Hong Kong: Tax Authority Seeks to Tax Payments in Lieu of Notice
Hong Kong’s Inland Revenue Department (IRD) has recently revised the cessation form IR56F1 and departure form IR56G2 to require employers to report all “Payments in Lieu of Notice” (PILON) as income from employment if they accrued on or after 1 April 2012. Employers have also received a note, accompanying the 2011/2012 form BIR56A, which states that PILON “including payments made under Section 7 of the Employment Ordinance” will be assessed to Salaries Tax.
This revision will require employers to update their filing positions in respect of PILON to ensure the IRD’s requirement is complied with. In addition, the assessment of PILON to Salaries Tax means potentially higher tax burdens on employees.
Background: Prior Practice and Impetus for Change
The IRD’s previous practice was, generally, not to assess a PILON. In their guidance notes, the IRD stated that a PILON was not income from employment and that the employer was not required to report the payment in the employer’s return.
The IRD has revised the notes and instructions for employer’s return forms BIR56A and IR56B and the related guidelines (including the Employer’s FAQ) in respect of PILON due to a recent court decision (see below) involving the taxation of termination payments.
In the case of Fuchs, Walter Alfred Heinz and Commissioner of Inland Revenue, the Court of Final Appeal in Hong Kong held that payments made “in return for acting as or being an employee” or “as a reward for past services or as an inducement to enter into employment and provide future services” are income chargeable to tax under section 8(1) of the Inland Revenue Ordinance. A payment is assessable as income from employment where the sum represents an entitlement under the contract of employment.
In fact, in an earlier case, Murad,3 the High Court in Hong Kong held that sums paid pursuant to a service agreement form part of the taxpayer’s assured entitlements under his terms of employment, represents income from employment, and are therefore chargeable to Salaries Tax.
Although the payments in question in the above two cases were not specifically related to PILON, the judges in both cases refer to an English court case EMI Group Electronics v Coldicott, which ruled on the taxation of PILON. The judge in Murad had made the following comments towards the end of his judgement:
“Four categories of payment made at the termination of employment (referred to as “payment in lieu of notice”) have been set out in Delaney v Staples  1 AC 687:
‘ … (1) an employer gives proper notice of termination to his employee, tells the employee that he need not work until the termination date and gives him the wages attributable to the notice period in a lump sum. In this case (commonly called ‘garden leave’) there is no breach of contract by the employer. … the lump sum payment is simply advance payment of wages. (2) The contract of employment provides expressly that the employment may be terminated either by notice or, on payment of a sum in lieu of notice, summarily. In such a case if the employer summarily dismisses the employee he is not in breach … provided he makes the payment in lieu. But the payment in lieu is not a payment of wages in the ordinary sense … (3) At the end of the employment, the employer and the employee agree that the employment is to terminate forthwith on payment of a sum in lieu of notice. Again, the employer is not in breach of contract by dismissing summarily and the payment in lieu is not strictly wages … (4) Without the agreement of the employee, the employer summarily dismisses the employee and tenders a payment in lieu of proper notice…’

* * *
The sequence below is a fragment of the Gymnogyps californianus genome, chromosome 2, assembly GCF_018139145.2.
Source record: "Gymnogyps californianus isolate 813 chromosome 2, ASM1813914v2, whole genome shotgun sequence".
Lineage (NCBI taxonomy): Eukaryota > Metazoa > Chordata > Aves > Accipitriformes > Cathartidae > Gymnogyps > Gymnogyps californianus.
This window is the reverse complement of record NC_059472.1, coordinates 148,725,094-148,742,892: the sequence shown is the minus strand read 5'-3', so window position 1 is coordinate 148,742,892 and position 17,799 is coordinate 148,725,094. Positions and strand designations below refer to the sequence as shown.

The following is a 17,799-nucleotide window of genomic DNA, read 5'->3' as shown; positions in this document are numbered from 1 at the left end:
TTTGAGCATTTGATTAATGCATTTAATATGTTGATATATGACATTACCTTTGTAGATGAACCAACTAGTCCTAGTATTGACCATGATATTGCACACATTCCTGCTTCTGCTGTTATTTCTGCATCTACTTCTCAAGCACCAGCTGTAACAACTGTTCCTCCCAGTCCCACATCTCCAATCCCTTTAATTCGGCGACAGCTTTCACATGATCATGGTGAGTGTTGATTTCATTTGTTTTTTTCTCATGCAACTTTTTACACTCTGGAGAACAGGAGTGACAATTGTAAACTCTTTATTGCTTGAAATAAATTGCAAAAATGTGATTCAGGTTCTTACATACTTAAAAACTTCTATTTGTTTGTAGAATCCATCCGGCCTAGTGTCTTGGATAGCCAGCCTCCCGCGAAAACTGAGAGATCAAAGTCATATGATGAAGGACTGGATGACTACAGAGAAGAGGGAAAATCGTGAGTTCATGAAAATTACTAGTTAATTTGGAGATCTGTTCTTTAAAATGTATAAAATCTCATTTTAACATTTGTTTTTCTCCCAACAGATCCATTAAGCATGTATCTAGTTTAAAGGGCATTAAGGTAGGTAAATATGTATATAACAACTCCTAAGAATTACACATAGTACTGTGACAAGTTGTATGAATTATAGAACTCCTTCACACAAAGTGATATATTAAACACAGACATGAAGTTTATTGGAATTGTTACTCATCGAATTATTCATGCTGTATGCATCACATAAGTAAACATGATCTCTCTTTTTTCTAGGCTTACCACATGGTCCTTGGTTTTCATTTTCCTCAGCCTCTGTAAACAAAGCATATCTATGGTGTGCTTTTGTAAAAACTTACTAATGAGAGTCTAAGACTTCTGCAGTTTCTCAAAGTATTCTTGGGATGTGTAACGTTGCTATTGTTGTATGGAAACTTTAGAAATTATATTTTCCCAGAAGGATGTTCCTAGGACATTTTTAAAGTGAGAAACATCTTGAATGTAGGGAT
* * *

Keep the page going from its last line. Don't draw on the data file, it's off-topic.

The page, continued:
The English court of appeal opined in EMI v Coldicott that the first category payment is taxable…. It would appear the court regarded the second category payment as equally taxable… However, it is unclear if the court in EMI v Coldicott would regard the third and fourth category payment as taxable…In Henley v. Murray ((1950) 31 TC 351, 363), the court appears to opine otherwise as regards the fourth category…”
The judge’s comments have left the taxation position in respect of a non-contractual PILON uncertain.
The courts have established the principle that PILON made under a contractual provision, which was agreed at the outset of the employment and which enables the employer to terminate the employment on making that payment, is income from employment. The IRD appears to have taken this further, requiring that all PILON be reported as income from the employment and stating that a PILON made in accordance with the Employment Ordinance will be treated as a contractual payment and will be assessable to Salaries Tax.
It is unclear how PILON for overseas employees with employment contracts governed by laws in overseas jurisdictions will be treated by the IRD.
The IRD has indicated that it would examine carefully the foreign law which regulates the employment including the right to PILON. The sum may be assessed to Salaries Tax if it is income from employment, whether paid under the express or implied term of an employment contract.
The IRD now requires employers to report PILON which accrue to employees on or after 1 April 2012. However, if the facts support the contention, employees may decide to include a claim in their Individual Tax Returns that the PILON should not to be considered to be income from employment.